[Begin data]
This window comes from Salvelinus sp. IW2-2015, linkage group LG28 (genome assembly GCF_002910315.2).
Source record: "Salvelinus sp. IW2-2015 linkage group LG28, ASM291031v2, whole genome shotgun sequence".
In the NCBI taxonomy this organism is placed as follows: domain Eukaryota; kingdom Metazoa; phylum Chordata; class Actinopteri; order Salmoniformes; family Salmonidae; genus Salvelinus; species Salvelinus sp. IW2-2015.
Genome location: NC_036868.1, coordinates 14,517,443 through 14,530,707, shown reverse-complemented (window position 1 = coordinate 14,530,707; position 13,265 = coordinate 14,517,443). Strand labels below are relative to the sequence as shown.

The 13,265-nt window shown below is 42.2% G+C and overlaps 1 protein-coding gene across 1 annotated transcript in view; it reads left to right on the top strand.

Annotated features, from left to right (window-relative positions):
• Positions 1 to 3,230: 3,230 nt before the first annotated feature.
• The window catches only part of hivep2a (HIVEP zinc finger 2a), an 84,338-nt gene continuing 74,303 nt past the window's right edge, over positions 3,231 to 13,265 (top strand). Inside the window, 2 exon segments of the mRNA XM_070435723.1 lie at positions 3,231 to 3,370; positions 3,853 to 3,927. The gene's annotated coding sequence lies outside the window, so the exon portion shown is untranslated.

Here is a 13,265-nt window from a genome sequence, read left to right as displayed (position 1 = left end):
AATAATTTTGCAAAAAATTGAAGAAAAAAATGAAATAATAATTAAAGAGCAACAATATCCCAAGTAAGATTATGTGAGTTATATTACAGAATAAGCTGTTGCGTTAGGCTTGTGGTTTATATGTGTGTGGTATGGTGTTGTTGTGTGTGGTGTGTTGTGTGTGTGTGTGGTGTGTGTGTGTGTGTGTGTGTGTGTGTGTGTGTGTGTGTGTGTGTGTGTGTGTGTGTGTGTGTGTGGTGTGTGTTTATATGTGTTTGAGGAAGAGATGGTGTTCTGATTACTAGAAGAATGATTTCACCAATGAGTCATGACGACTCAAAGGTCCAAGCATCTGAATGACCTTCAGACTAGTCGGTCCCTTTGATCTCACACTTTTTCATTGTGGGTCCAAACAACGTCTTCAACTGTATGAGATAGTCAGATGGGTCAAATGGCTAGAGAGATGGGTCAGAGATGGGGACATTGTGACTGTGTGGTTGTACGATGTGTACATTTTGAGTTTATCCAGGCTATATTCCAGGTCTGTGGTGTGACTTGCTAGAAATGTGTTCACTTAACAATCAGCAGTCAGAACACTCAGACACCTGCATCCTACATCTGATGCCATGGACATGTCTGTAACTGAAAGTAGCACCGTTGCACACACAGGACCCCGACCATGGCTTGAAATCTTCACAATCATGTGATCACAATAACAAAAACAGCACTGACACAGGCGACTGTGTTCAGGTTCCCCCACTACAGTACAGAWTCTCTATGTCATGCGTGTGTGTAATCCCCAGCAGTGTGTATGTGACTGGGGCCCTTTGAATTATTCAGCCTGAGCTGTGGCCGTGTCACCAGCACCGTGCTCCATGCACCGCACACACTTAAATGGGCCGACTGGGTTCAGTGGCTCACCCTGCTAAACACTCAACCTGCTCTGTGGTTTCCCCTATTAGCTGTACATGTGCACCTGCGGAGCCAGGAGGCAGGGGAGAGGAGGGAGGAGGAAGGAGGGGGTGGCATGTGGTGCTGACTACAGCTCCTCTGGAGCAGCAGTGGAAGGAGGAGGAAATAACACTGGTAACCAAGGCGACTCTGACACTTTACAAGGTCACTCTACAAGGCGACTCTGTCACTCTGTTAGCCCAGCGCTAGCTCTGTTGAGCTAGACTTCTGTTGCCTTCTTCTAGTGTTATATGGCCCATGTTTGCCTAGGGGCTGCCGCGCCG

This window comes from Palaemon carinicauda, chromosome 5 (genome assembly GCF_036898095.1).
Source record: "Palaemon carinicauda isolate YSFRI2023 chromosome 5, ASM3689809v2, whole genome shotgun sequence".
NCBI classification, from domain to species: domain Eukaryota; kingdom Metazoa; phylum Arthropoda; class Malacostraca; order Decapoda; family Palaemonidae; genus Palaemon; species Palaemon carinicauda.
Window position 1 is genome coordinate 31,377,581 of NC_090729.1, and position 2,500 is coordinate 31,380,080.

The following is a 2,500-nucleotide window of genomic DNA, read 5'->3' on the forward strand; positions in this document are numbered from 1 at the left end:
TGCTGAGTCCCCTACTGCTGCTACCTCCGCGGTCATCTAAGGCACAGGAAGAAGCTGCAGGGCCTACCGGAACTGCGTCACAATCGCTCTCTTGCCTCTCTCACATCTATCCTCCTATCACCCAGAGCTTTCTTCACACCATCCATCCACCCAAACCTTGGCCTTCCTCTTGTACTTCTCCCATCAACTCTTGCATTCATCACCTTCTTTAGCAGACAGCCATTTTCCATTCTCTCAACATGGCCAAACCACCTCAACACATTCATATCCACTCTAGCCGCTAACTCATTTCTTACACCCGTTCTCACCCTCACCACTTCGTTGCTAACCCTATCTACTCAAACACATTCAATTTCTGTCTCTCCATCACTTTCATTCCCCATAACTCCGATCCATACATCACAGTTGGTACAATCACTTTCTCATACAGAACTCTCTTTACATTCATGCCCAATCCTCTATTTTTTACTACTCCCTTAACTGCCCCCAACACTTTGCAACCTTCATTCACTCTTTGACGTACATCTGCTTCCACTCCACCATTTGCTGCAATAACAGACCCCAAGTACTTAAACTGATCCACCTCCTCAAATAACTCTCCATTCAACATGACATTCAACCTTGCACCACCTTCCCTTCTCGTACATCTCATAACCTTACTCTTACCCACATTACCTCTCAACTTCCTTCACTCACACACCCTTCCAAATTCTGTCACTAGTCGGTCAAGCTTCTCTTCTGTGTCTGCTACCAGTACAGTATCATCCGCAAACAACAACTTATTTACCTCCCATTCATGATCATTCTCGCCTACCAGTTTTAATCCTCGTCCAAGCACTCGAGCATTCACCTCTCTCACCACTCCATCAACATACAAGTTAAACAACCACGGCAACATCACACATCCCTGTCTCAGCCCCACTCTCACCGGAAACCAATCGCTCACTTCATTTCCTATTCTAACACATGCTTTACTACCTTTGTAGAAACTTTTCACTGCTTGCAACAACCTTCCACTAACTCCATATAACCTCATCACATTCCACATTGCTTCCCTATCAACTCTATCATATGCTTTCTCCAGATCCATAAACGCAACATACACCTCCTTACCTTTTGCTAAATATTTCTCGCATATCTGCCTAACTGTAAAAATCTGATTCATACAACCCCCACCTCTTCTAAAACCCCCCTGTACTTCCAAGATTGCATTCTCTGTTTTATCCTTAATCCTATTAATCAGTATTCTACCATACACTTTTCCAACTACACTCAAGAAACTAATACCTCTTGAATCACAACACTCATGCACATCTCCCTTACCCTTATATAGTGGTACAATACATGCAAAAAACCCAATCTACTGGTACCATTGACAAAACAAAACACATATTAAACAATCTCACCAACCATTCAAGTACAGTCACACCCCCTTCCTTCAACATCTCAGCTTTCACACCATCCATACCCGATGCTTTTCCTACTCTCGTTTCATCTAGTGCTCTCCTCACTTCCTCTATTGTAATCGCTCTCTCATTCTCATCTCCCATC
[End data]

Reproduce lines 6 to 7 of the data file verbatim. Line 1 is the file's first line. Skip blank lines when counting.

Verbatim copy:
Annotated features, from left to right (window-relative positions):
• Positions 1 to 3,230: 3,230 nt before the first annotated feature.